The Amway legacy runs deep in Steve Victor’s family.
“My grandparents were there when Amway began in 1959, and I grew up watching my parents follow their footsteps by pursuing their own dreams and dedicating their lives to serving others,” Steve said.
But joining the family business was not a forgone conclusion for him.
“My father expected me to go to college and create my own success in life,” Steve said. “It was up to me whether or not that included the Amway business.”
And at first, it did not.
Charting his own course
Steve earned his degree with plans to attend law school. While waiting for classes to start, he filled his time by working for his family’s Amway business.
“When I started spending more time around people in the Amway business, I knew this was what I was meant to do,” he said. Steve started his business just like everyone else and worked his way up. “My parents wanted to be sure that I understood all the steps it takes to run a successful business.”
Meanwhile, he married his college sweetheart, Marcia. While she was climbing the corporate ladder as a purchasing agent, he continued to work for his parents, while building his own Amway business in the evenings and on weekends.
His wife became his first team member
“Amway had always been a part of our lives, but I only wanted her to come into the business if she wanted it for herself,” Steve said. Within a year, she made the leap. Later the couple qualified as leaders. Today, they lead weekly training sessions, monthly seminars and several conferences a year.
“We’re involved in all facets of the business,” he said. “We pay it forward and create an atmosphere to win. We tell our team members, ‘You’re in business for yourself, but not by yourself,’ and we mean it.”
Extra income, flexibility, growth potential
In addition to the extra income and financial freedom Amway can provide, Steve’s mentorship emphasizes the flexibility and the growth potential for those who are willing to work for it.
“The opportunity is open to anyone, but it really suits those who are hungry for something more,” he said. “You have to have goals and be willing to do the work. Your ‘why’ needs to be much bigger than your ‘how.'”
As a third generation Amway Independent Business Owner, living up to his family’s legacy has always been present in Steve’s mind. In fact, it was his biggest fear when deciding whether or not to join Amway. Now, continuing to build that legacy, as well as helping his team create theirs, is his passion.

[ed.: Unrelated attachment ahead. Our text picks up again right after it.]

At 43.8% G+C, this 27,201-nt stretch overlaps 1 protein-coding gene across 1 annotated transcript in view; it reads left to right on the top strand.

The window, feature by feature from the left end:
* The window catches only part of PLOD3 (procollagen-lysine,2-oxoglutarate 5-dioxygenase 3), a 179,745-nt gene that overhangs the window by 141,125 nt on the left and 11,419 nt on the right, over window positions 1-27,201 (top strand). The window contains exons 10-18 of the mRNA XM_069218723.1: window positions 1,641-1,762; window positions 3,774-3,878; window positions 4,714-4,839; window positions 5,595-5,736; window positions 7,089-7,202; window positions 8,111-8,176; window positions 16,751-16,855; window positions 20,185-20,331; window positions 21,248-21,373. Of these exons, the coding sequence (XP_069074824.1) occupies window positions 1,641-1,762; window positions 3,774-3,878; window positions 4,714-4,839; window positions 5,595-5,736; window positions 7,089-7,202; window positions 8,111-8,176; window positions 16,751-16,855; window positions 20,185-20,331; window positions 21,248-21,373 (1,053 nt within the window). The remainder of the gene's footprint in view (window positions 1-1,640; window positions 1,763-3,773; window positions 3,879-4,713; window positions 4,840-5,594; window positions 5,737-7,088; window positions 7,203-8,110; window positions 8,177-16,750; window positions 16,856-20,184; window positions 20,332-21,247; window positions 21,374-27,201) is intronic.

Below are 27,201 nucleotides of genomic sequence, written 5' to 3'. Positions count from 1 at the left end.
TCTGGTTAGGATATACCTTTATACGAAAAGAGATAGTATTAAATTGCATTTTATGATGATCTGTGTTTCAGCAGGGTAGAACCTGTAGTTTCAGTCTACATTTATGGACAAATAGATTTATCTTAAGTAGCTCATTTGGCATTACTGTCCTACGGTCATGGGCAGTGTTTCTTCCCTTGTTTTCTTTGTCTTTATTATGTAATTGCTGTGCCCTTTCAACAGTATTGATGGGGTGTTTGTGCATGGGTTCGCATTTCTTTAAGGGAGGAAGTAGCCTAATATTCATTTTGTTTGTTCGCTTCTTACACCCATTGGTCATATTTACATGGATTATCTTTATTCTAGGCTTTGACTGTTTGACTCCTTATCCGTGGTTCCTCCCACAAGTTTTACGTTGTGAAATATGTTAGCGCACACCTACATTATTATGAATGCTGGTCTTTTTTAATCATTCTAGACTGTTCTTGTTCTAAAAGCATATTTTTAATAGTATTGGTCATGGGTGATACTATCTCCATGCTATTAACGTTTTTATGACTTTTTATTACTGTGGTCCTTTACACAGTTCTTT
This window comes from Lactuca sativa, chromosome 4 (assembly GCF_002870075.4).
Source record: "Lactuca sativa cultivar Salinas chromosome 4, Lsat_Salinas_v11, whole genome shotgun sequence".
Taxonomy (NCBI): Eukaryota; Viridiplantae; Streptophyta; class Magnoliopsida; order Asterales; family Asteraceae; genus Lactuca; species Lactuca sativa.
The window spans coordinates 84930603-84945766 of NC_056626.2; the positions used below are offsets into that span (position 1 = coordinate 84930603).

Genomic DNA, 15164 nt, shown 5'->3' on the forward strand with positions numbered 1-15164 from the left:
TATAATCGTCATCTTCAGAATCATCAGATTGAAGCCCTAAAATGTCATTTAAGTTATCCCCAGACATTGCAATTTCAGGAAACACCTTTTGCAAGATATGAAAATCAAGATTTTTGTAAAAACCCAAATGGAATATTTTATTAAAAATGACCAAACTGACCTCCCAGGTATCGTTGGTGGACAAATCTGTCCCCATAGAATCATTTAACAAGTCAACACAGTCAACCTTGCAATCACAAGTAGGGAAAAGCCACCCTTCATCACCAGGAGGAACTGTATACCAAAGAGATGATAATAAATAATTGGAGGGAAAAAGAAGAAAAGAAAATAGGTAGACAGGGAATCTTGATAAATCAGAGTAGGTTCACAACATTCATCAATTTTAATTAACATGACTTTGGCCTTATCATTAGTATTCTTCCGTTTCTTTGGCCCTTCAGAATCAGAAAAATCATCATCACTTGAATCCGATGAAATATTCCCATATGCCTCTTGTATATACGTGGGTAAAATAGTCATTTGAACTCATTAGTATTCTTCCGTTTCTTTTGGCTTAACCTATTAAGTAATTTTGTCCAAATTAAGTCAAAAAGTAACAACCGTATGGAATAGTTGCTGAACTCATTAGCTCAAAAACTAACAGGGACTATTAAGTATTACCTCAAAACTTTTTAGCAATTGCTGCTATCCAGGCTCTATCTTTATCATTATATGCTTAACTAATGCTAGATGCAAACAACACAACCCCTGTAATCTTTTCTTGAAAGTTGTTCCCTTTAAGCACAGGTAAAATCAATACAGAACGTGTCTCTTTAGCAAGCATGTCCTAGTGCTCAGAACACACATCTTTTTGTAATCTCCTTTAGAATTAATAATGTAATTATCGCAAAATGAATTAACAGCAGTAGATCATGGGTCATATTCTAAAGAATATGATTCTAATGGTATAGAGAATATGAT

“Our family story inspires others to build legacies of their own. They see the success through the generations and the impact it makes on your family and your community.”
Hear how other Amway IBOs charted their own courses.
The average monthly Gross Income for “active” IBOs was USD $207 (in the U.S.)/CAD $186 (in Canada). Approximately 48% of IBOs in the U.S., and 52% of IBOs in Canada, were “active.”
IBOs were considered “active” in months in 2016 when they attempted to make a retail sale, or presented the Amway IBO Compensation Plan, or received bonus money, or attended an Amway or IBO meeting. If someone sustained that level of activity every month for a whole year, their annualized Gross Income would be $2,484 (U.S.)/$2,232 (Canada). Of course, not every IBO chooses to be active every month. “Gross Income” means the amount received from retail sales, minus the cost of goods sold, plus monthly bonuses and cash incentives. It excludes all annual bonuses and cash incentives, and all non-cash awards, which may be significant. There may also be significant business expenses, mostly discretionary, that may be greater in relation to income in the first years of operation. For the purposes of the calculation in Canada, individuals who were IBOs for less than the entire year in 2016 were excluded.
Before registering as an Independent Business Owner (IBO) powered by Amway, you should read and understand the AMWAY™ Business Overview Brochure, which contains important information for those interested in becoming IBOs.